The Telegraph
Since 1st March, 1999
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High alert, little alarm

New Delhi, June 23: Padlocked and patrolled by guards, the snazzy complex that carries the address where Kkaran Bahree claims to work is taking no chances.

“No photographs, please,” a guard told The Telegraph’s photographer outside the Golfview Corporate Tower at Gurgaon, on the outskirts of Delhi. The Gurgaon address figures on the official website of Infinity eSearch, the purported employer of Bahree.

The caretakers of the complex may have turned cautious because of the unwelcome media glare but established Indian business process outsourcing (BPO) companies said there is little cause for alarm yet for the industry.

The companies, however, conceded the incident should not be glossed over, especially since the sting operation comes close on the heels of another scandal in Pune. In April, the industry was rocked by a cyber fraud after a few employees of a Pune-based BPO siphoned money out of US bank accounts.

The latest controversy should serve as a reminder to companies that they need to scale up the level of alertness, several big players said.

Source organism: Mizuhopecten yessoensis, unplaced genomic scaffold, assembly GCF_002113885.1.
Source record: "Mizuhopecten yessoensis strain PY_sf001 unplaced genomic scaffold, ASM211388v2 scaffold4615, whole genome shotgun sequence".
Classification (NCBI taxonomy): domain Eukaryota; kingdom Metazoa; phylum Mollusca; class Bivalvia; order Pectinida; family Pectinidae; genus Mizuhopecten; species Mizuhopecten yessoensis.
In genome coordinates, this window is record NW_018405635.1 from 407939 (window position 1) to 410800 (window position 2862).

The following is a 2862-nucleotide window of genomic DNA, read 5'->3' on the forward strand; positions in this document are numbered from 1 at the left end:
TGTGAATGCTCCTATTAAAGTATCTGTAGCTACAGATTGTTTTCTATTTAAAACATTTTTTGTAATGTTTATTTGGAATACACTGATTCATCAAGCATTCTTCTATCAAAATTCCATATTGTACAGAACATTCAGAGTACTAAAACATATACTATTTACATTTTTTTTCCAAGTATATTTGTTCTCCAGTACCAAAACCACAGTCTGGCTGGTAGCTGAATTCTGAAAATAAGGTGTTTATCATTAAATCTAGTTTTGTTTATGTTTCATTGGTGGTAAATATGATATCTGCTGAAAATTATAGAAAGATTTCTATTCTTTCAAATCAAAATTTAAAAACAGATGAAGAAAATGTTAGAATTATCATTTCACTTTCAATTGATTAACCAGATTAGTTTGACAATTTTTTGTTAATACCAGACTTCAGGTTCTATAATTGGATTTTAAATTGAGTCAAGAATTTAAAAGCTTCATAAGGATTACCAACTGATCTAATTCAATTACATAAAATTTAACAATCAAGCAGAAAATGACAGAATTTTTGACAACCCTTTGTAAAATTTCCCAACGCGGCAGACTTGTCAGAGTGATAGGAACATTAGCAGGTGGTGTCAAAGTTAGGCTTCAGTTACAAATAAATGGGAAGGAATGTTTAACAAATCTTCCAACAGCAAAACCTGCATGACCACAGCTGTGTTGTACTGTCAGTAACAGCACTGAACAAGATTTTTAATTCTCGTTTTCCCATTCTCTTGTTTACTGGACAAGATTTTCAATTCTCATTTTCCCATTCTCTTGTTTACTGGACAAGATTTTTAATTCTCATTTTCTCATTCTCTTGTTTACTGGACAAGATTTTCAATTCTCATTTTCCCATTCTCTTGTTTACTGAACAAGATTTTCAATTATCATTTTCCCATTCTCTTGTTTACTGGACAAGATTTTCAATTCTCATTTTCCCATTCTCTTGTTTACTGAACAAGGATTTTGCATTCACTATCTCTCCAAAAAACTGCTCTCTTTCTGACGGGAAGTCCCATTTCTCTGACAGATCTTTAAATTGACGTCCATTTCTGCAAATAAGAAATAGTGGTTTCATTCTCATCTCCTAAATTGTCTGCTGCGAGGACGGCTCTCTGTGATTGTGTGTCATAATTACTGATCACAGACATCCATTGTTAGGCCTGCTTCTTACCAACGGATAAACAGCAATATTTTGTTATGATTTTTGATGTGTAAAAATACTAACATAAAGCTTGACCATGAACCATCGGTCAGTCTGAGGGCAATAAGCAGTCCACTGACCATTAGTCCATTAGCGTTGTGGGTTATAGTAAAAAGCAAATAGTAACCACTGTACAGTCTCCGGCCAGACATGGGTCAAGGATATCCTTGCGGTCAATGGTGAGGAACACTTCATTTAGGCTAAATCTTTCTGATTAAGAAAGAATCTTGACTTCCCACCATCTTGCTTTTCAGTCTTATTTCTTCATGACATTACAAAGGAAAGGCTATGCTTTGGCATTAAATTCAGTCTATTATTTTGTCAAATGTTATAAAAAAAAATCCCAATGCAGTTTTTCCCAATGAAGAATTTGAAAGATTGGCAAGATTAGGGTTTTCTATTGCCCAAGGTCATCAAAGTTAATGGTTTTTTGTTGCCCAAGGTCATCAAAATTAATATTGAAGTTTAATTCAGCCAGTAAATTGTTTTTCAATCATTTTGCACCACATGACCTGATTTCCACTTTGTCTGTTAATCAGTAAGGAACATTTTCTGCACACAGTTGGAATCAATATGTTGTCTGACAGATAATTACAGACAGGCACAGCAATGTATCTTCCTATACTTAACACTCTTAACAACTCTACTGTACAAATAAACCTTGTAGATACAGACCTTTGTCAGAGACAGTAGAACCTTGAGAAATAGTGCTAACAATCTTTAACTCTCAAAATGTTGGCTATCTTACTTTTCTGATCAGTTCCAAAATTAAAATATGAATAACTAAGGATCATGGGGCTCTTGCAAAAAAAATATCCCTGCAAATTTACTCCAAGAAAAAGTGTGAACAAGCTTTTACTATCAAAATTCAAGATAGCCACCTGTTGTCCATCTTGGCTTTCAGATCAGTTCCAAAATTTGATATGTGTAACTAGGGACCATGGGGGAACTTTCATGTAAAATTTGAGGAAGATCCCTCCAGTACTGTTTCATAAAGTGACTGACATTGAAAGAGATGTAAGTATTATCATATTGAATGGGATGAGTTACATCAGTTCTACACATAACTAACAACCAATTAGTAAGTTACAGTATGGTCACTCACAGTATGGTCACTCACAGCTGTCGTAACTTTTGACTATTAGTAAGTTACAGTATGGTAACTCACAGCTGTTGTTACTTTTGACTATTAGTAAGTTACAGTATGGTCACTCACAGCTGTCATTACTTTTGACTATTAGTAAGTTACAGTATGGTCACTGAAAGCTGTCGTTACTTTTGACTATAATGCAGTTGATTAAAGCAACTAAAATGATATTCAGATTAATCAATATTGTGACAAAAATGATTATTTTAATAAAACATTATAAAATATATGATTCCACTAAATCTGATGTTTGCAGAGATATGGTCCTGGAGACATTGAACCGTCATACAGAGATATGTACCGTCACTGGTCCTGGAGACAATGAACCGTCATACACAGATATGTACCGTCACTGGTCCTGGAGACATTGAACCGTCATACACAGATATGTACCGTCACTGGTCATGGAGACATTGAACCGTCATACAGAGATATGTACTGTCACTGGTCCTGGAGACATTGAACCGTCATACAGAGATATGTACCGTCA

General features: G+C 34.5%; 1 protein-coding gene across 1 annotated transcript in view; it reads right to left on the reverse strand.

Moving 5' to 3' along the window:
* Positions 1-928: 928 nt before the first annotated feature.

“It is a rare episode. But we are not dismissing the incident and will look into it. The BPO company mentioned in the report (Infinity) is not a member of Nasscom, hence we do not have much data on them,” Kiran Karnik, the president of the National Association of Software Services Companies, said. “We would extend our expertise and help to all the agencies that may investigate the case.”

A senior executive at Wipro Spectramind, a BPO company, echoed Karnik. “It is disturbing news. But serious players in the market are not alarmed as they take all safety measures. The incident will make us more alert,” he said.

Others cast doubts on the claims made in the report. Raman Roy, considered a pioneer of BPO service in India, said: “The report claims even the password was made available. It is just not possible. A good security software will neither show the password nor can it be downloaded.”

Roy added: “I have no knowledge about the company mentioned. It is strange that major financial companies from the UK would give business to a company that does not seem to have basic security systems in place.”

Others said the government should enact a data protection law if it wants to instil confidence among foreign clients. Pawan Duggal, a cyber law expert, said: “The Information Technology Act alone cannot give that confidence. The government should show urgency in making data protection an important part of the act.”

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